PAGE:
Mage in Black is Jaye Wells’ sequel to her fantastic urban fantasy debut novel, Red-Headed Stepchild. Like its predecessor, it is fast-paced, funny, and hard to put down.
The novel opens with Sabina headed to NYC with Adam to meet the identical twin she recently discovered having, on the run from her grandmother and the Dominae after their betrayal. In typical Sabina fashion, she immediately lands in trouble and stays in that condition, setting up a great plot for the book. She is out of her element and back to square one in training, as she knows nothing of being a mage after living her entire life as a vampire.
Wells’ characters are well-developed and as realistic as the dark races can be, just as in the first book. The world-building and mythology in this series is fantastic, which gives depth to the characters’ believability. Sabina is still a fireball, as in the previous book, but she’s become a more complex protagonist by being forced to face another part of her heritage, which is well outside the scope of her comfort zone. Adam Lazarus is absent throughout most of the book, but there is definitely some heat sizzling between him and Sabina while he’s around. Of course, Giguhl (Sabina’s minion) is still running amok and playing an even bigger role in the story than RHSC. He is a great comic relief and one of the best parts of the Sabina Kane series. Wells introduces us to Maisie, Sabina’s twin sister. I won’t spoil, but I will say that she is everything that Sabina is not. There are some other mage characters adding to the fun, and someone from Sabina’s past comes along that may just be the main ingredient for a very interesting love triangle.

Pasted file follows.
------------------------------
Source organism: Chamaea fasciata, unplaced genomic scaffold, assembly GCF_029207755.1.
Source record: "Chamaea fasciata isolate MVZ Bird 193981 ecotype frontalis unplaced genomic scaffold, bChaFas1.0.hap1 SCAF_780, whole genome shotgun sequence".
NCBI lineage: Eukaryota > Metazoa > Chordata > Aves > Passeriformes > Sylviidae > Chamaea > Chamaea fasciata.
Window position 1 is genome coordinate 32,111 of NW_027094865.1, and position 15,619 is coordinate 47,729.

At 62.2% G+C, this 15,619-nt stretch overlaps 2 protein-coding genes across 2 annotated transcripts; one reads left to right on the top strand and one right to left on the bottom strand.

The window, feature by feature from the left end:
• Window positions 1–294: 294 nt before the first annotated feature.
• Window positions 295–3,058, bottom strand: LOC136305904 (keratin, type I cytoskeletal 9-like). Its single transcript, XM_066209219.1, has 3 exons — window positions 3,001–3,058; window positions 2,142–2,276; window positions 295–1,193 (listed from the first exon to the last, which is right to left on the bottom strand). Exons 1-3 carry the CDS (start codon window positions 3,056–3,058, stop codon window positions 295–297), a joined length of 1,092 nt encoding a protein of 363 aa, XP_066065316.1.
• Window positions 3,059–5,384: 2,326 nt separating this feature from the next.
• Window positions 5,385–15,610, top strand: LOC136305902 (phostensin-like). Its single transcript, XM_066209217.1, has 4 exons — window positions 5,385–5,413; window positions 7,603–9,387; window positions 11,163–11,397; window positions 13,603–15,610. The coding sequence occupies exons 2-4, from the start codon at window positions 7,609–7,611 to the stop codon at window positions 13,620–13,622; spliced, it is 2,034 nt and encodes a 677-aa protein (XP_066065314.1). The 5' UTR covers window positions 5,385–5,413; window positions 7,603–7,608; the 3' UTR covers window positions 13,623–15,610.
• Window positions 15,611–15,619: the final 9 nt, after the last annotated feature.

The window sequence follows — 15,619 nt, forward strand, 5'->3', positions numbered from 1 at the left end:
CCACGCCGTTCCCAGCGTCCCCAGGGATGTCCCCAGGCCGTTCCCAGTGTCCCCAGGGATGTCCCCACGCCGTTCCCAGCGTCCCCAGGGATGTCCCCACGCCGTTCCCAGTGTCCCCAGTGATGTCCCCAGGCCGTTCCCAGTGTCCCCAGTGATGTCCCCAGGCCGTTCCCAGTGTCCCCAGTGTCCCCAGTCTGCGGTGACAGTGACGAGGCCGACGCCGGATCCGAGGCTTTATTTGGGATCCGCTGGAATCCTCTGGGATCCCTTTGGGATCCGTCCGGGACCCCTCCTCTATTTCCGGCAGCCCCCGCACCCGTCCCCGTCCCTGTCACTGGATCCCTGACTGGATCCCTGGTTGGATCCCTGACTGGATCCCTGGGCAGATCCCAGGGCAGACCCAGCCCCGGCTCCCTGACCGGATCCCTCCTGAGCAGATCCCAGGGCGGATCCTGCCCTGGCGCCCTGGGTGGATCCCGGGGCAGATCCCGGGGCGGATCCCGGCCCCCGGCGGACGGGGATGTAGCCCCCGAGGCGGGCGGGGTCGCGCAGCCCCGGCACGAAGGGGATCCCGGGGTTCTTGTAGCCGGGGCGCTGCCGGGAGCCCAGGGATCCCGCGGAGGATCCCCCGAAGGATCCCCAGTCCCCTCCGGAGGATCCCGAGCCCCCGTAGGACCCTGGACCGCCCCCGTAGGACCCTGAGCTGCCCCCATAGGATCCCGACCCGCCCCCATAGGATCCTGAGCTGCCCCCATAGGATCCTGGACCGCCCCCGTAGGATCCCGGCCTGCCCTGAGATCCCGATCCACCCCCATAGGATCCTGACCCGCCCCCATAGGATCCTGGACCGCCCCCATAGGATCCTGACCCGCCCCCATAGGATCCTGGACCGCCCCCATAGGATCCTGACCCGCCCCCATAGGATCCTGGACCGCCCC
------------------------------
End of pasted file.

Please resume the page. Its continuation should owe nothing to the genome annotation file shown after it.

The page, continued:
All-in-all, this was a very fun read and a great sequel. I look forward to reading the next book in the series, [b:Green-Eyed Demon|8850140|Green-Eyed Demon (Sabina Kane, #3)|Jaye Wells|http://ecx.images-amazon.com/images/I/51m9iS3O1lL._SL75_.jpg|10617568].